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Oh, the Uncertainty! (Not Another COVID-19 Article)

Austin Bryant

Here in Florida we’ve seen our share of natural disasters. The local communities come together to take care of one another. With an event like a hurricane, it’s a single moment in time that has a definite start and also comes with a certain end. The aftermath affects everyone. Goals are set and plans are made. The follow-through is strong and determined. In the end, the community rebuilds physically and socially stronger than before.

Hurricane Charlie in 2004 changed my hometown of Wauchula to the extent that it’ll never be the same as is was in my childhood. It physically looks and feels different. To the same extent, this pandemic is forcing changes in our industry that will make it look and feel very different for many years to come. 

We all know and can see what retail companies are doing to cope and evolve—not only to keep their employees safe, but also to keep business open. New, creative ways of getting plants in the hands of the consumers are being dreamed up overnight. With this pandemic, what was thought to be a short-term change in business has become the long-term normal.

After the January 2020 TPIE show, the “COVID stuff” really started to hit the fan. The whole industry was more than a bit nervous about spring. Unfortunately, Easter was hit hard with so many churches cancelling Easter services and Mother’s Day was just marginal for many. However, spring planting and general houseplant garden center sales were way up. Who saw that coming in March?

So where do we go from here? It’s time to be planning spring 2021 and we should be potting fall/winter speculation now. Also, as I write this, the Cultivate show should be in full swing this week and the excitement of the next year should be starting to build. I’m missing the physical feel of the show and the social interaction.

I’m missing a really important tool to help gauge how to plan for 2021—not to mention it being an election year along with all the current social unrest just adds to what feels like a big gamble. Trusted business relationships are MORE important than ever. Communication between grower and retailer must be fluid and trustworthy. Both parties have equal part in doing their best to ensure all responsibilities are met.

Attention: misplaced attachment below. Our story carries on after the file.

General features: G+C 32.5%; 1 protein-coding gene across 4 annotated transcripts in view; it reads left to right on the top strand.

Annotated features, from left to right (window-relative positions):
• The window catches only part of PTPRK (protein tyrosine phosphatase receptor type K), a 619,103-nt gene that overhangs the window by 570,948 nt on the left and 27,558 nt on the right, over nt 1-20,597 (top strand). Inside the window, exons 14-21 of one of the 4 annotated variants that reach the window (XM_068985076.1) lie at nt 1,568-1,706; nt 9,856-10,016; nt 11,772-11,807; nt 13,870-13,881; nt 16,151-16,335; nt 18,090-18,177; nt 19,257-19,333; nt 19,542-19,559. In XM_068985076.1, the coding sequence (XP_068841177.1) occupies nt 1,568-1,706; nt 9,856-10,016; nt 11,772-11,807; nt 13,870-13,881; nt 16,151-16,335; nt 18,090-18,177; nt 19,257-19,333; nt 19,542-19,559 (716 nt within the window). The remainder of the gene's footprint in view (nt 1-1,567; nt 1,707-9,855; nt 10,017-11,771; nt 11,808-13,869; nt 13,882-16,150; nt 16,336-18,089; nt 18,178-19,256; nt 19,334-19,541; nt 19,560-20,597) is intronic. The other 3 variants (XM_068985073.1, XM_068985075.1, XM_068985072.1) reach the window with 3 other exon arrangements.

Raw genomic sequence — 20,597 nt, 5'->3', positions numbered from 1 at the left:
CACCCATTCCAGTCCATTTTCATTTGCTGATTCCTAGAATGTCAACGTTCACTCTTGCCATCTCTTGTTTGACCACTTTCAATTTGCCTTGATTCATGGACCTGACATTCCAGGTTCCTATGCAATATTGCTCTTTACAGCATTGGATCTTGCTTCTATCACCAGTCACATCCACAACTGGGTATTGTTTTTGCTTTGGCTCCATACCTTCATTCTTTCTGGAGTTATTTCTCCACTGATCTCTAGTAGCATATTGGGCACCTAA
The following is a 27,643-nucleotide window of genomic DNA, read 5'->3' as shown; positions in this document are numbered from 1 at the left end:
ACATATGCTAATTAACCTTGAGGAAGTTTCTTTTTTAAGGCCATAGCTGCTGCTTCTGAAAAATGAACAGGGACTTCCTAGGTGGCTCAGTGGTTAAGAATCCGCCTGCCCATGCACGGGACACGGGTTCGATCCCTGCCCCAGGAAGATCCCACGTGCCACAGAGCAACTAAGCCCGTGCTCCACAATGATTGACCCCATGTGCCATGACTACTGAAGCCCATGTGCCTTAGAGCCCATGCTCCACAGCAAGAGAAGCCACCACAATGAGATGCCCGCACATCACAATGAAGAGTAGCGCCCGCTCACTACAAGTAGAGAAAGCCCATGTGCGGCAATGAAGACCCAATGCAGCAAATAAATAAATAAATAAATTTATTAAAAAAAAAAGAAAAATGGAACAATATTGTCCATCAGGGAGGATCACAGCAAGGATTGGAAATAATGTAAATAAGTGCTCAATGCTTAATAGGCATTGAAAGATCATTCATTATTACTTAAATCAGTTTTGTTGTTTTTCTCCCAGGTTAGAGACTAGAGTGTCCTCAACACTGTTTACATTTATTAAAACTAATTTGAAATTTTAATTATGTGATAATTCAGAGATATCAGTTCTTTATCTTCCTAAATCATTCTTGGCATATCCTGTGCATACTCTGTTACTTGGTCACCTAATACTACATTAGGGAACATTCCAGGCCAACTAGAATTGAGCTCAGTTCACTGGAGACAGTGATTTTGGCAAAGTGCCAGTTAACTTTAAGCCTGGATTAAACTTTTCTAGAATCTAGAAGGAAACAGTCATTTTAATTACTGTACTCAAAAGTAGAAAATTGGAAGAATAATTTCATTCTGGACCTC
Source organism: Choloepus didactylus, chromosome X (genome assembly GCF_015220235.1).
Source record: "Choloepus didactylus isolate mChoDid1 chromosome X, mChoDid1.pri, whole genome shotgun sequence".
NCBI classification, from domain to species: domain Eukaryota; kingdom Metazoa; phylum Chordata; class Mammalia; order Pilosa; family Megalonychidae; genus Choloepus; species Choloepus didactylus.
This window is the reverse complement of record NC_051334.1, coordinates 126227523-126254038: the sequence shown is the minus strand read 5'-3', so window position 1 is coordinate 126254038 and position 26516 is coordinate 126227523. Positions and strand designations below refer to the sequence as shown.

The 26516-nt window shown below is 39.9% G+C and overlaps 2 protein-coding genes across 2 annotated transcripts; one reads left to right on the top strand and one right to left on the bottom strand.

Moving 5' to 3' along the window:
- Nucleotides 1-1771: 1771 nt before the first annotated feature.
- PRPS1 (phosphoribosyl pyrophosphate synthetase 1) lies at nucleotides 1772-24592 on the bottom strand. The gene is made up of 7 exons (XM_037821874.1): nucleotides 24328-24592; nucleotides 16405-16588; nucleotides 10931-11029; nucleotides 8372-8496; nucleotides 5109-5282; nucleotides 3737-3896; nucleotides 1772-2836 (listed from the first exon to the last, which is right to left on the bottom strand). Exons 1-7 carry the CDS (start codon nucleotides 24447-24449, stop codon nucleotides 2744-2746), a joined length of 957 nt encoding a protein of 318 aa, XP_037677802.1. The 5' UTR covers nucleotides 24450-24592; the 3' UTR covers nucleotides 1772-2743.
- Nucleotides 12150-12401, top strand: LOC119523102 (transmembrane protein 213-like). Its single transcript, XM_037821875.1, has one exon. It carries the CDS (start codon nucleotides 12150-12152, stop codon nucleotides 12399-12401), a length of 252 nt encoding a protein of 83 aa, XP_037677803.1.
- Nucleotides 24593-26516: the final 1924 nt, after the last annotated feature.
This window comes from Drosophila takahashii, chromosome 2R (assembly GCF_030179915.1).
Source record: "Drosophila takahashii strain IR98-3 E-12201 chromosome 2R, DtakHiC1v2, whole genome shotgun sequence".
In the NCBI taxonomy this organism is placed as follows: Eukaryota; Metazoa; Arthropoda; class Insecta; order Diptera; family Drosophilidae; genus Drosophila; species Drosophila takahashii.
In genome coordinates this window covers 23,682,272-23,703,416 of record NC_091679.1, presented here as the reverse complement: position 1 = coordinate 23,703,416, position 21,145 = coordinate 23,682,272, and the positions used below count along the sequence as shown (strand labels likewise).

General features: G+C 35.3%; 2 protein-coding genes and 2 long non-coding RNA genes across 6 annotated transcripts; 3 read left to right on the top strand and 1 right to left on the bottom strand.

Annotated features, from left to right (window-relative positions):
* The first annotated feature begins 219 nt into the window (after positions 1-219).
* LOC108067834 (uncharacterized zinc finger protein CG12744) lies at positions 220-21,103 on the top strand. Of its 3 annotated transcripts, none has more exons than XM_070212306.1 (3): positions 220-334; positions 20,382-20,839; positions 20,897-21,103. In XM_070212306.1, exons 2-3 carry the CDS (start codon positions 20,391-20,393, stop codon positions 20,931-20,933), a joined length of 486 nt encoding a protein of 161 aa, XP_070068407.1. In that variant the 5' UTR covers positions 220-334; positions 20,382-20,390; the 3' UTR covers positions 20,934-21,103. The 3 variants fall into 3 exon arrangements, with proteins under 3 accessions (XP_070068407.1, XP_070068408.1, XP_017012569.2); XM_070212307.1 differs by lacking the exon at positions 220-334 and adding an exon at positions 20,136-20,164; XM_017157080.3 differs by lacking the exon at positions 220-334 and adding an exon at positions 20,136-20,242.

Our company plan is to mirror spring 2020 numbers with slight increases in volume to account for increased speculative sales. Growth needs to happen in a responsible, sustainable way to ensure long-term goals are met through such a volatile market time. To be honest, we’re all guessing here and for the big picture to work, all the pieces need to come together. It doesn’t take but one really bad crop to financially set a business back big time. Just ask the Easter lily growers.

I’ve been thinking, “It’s been a great year for general houseplant sales so let’s not ruin it!” Could the industry be on the edge of over-production if we have a plateau in demand? If starter cuts and liner supply could instantly ramp up to meet the current demand the industry is asking for, I would emphatically say, yes! However, the slow-to-change nature of the houseplant liners and cutting supply industry has hedged some safety in that regard. There are also some concerns being whispered through the supply chain of the possibility that COVID-19 sets in hard on Costa Rica and Guatemala. The local government’s response could be to shut down local farm and shipping supply lines, which would stop plant material from making it out of Central America. With an all-time high in summer sales, this would send wholesale nurseries into a buying frenzy. But this is all still speculation.

In spring 2015, every business who set goals of where they saw themselves in five years was dead wrong. No one would ever dream of a “global pandemic” followed by international travel bans, curfews and social restrictions to the extent this generation has never seen. You couldn’t write a better plot for a fiction novel.

Well, we’re all in this together. We’re in the BEST INDUSTRY with the BEST PEOPLE you could ever ask to work with. More than just being fellow nurseryman, supplier partners and customers, I consider so many of these people to be my friend. We’ll make it through this just fine and come out a stronger industry with one heck of a story to tell the next generation. GT

Austin Bryant is in Sales for Heart of Florida Greenhouses, Inc. in Zolfo Springs, Florida.

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